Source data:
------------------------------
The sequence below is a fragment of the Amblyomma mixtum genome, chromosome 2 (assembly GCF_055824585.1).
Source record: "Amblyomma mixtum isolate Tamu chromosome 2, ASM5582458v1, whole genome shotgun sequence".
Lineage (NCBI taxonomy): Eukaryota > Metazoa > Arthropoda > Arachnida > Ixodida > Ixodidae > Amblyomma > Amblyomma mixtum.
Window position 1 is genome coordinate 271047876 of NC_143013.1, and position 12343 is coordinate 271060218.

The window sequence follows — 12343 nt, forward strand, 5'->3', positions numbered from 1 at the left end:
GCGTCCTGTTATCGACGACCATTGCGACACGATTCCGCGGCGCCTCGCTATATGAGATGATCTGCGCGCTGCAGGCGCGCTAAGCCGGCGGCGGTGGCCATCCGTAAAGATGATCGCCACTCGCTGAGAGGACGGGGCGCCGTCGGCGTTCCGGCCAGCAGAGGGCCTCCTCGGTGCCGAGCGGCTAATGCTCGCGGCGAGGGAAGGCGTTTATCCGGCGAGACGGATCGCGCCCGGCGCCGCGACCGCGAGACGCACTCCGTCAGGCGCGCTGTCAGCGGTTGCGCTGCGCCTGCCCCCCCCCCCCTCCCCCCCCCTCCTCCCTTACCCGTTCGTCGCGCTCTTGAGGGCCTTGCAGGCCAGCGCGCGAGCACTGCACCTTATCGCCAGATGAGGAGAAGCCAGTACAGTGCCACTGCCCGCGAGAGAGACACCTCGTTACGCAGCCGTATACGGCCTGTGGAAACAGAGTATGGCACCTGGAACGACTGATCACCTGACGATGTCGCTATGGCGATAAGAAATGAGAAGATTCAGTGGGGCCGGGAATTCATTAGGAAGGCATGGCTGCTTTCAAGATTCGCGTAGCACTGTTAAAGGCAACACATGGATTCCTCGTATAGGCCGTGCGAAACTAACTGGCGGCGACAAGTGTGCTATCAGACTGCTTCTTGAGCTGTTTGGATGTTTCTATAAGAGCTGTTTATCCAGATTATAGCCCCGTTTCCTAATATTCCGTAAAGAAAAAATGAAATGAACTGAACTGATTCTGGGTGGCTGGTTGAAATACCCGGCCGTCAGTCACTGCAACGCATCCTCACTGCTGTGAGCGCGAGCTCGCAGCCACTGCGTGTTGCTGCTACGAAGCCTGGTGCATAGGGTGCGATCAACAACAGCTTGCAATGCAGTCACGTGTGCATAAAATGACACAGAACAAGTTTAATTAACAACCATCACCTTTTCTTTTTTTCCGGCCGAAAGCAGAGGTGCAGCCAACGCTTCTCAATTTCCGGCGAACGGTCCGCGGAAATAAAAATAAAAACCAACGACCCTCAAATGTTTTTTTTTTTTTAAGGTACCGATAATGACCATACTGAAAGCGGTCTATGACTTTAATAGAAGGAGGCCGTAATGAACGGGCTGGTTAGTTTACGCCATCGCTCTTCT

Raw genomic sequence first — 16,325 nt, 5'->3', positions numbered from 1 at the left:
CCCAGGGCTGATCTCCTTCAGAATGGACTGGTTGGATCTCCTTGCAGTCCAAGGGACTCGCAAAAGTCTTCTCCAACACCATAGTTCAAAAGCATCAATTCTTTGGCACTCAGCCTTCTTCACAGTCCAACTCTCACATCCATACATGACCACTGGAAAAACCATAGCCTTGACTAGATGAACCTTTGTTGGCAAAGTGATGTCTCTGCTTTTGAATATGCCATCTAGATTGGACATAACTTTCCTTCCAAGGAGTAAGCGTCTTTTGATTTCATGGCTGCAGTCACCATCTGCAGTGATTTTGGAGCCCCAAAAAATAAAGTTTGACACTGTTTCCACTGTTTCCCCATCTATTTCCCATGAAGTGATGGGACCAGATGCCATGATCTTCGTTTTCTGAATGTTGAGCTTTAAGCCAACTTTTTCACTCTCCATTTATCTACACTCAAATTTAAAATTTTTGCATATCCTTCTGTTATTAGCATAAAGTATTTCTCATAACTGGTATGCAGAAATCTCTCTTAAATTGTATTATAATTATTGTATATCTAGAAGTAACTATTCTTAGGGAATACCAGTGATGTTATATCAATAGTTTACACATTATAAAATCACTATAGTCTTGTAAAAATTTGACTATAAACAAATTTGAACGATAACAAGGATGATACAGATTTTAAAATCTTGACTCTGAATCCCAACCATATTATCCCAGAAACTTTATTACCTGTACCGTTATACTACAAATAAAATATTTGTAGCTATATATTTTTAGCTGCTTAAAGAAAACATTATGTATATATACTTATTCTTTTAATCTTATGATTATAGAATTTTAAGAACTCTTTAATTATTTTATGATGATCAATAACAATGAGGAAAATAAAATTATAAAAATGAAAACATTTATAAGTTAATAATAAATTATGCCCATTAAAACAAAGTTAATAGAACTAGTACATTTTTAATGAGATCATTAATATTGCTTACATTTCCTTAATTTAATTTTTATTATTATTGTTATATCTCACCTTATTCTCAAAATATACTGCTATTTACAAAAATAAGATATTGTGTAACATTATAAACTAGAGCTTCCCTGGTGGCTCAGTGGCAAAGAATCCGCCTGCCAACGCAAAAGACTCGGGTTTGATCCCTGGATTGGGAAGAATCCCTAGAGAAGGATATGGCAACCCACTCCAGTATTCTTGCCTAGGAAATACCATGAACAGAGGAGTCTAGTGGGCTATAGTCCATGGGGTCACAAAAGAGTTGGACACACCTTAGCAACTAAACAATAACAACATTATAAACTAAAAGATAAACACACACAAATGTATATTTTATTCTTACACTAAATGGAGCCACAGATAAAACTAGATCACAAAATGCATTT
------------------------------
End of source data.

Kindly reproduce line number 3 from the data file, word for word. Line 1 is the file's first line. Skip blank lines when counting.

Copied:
Lineage (NCBI taxonomy): Eukaryota > Metazoa > Arthropoda > Arachnida > Ixodida > Ixodidae > Amblyomma > Amblyomma mixtum.